For years, companies wishing to sell their shares to the public registered new shares with the Securities and Exchange Commission (SEC) using Form S-1 registration statements because they allow companies to generate revenue and provide a path towards becoming a reporting company after the registration statement has gone effective. However, in recent years the SEC has made significant changes to Regulation A, also known as Reg A or Regulation A+, to make it a viable option for those wishing to file an offering to generate more revenue and potentially become an SEC reporting company.
The Jumpstart Our Business Startups Act (JOBS Act) contains provisions designed to assist small businesses and growing companies in obtaining capital, including modifying restrictions on making general solicitations when making a private offering, creating a new exemption from registration for “crowdfunding,” relaxing certain requirements for initial public offerings, and increasing the number of shareholders a company is permitted to have before it must register with the SEC. The SEC adopted new rules amending Title IV of the JOBS Act on March 25, 2015.
Prior to the 2015 rules going into effect, issuers utilizing Regulation A were limited to selling no more than $5 million in securities within a 12-month period. Currently, Regulation A exempts certain companies offering up to $75 million in securities within a 12-month period from the registration requirements of the Securities Act of 1933 (the Securities Act).
Regulation A is broken up into “Tier 1” and “Tier 2.” Each tier has its pros and cons, and determining which tier to use can be a difficult decision. A brief summary of each tier is below. Please contact our office and speak with one of our corporate and securities attorneys for more information.
Issuers Eligible to Use Regulation A
- Regulation A is limited to issuers organized in, and with their principal place of business in, the United States or Canada.
- The SEC issued final rule amendments in December 2018 permitting companies reporting under Section 13 or 15(d) of the Securities and Exchange Act of 1934 (the Exchange Act) to offer securities pursuant to Regulation A. Previously, offerings pursuant to Regulation A were expressly limited to non-reporting companies.
Issuers Ineligible to Use Regulation A
Regulation A is not available to any company that:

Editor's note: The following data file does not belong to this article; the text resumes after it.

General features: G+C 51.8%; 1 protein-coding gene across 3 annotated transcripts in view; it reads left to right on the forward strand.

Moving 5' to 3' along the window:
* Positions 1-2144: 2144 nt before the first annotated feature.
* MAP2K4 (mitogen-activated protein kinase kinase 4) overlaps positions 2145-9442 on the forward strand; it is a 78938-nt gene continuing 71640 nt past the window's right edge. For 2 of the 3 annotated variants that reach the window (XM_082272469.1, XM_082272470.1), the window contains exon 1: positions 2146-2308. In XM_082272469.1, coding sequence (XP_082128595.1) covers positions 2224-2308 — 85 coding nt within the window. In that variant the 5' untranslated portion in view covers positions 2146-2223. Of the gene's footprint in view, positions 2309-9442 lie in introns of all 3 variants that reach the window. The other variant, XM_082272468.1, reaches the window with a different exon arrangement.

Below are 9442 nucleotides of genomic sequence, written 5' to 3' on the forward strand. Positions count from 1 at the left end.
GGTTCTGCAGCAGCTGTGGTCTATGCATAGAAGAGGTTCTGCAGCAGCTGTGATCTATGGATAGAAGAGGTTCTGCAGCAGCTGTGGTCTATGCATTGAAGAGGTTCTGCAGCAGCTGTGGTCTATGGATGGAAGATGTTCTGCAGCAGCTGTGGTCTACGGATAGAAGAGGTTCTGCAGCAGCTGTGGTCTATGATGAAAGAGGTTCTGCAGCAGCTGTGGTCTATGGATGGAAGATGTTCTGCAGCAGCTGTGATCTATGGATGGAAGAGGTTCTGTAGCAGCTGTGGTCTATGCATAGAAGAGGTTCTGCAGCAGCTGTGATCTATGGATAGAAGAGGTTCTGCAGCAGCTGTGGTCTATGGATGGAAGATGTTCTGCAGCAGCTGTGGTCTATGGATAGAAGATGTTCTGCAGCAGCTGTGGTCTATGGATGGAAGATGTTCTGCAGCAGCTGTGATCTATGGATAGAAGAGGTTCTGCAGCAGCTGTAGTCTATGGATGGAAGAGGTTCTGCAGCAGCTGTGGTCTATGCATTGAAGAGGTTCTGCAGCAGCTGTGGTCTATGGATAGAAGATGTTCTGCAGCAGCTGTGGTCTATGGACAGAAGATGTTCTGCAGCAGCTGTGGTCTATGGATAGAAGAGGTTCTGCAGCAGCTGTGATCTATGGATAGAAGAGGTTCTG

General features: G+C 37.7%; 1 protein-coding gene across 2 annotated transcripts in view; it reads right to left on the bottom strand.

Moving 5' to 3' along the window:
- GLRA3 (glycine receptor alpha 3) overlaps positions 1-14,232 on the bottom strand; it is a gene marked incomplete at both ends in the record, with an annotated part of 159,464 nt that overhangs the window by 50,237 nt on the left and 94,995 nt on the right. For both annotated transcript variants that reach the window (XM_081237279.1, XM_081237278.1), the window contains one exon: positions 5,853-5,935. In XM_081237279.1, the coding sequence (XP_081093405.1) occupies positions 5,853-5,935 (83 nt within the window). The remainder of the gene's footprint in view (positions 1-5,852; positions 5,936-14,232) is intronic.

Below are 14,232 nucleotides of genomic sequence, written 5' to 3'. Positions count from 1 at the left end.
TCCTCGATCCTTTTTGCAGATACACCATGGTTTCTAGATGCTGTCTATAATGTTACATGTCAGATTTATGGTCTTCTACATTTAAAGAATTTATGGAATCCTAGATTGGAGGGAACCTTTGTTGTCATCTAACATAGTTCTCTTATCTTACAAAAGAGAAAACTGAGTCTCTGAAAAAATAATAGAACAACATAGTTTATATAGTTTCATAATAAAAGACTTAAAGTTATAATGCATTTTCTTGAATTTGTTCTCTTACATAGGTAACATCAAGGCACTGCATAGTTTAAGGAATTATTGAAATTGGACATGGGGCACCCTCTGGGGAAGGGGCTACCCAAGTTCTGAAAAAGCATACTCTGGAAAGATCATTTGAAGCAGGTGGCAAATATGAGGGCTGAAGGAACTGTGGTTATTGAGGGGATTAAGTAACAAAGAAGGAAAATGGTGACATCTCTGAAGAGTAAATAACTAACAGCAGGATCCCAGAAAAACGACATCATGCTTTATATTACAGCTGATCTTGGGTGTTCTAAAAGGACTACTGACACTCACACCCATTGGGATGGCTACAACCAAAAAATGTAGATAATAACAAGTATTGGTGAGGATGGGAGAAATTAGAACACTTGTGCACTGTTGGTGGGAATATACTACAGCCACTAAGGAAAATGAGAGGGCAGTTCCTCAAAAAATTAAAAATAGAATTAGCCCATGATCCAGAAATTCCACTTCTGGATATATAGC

- Is a blank check company;
- Is an investment company registered or required to be registered under the Investment Company Act of 1940;
- Is seeking to offer and sell asset-backed securities or fractional undivided interests in oil, gas or other mineral rights;
- Has been subject to any SEC order under Section 12(j) of the Exchange Act (suspension or revocation of securities registration) entered within the past five years;
- Has not filed ongoing reports required by a previous Regulation A offering in the preceding two years; or
- Is disqualified under “bad actor” disqualification rules.
- Securities that may be offered are limited to equity securities, including stock, warrants, debt securities and debt securities convertible into or exchangeable into equity interests, including any guarantees of such securities.
- Excludes asset-backed securities
Testing the Waters
Regulation A permits an issuer and its authorized representatives to communicate orally or in writing with potential investors to determine whether there is any interest in a contemplated securities offering (also known as testing the waters) either before or after filing a Regulation A Offering Statement (analogous to a prospectus in a registration statement), provided that any such communications must contain the information required by Rule 255 of the Securities Act.
Failing to comply with the requirements of Rule 255 may subject the issuer and its representative to liability under the antifraud provisions of the federal securities laws. Issuers and their representatives are encouraged to have all such communications reviewed by an attorney prior distribution or publication.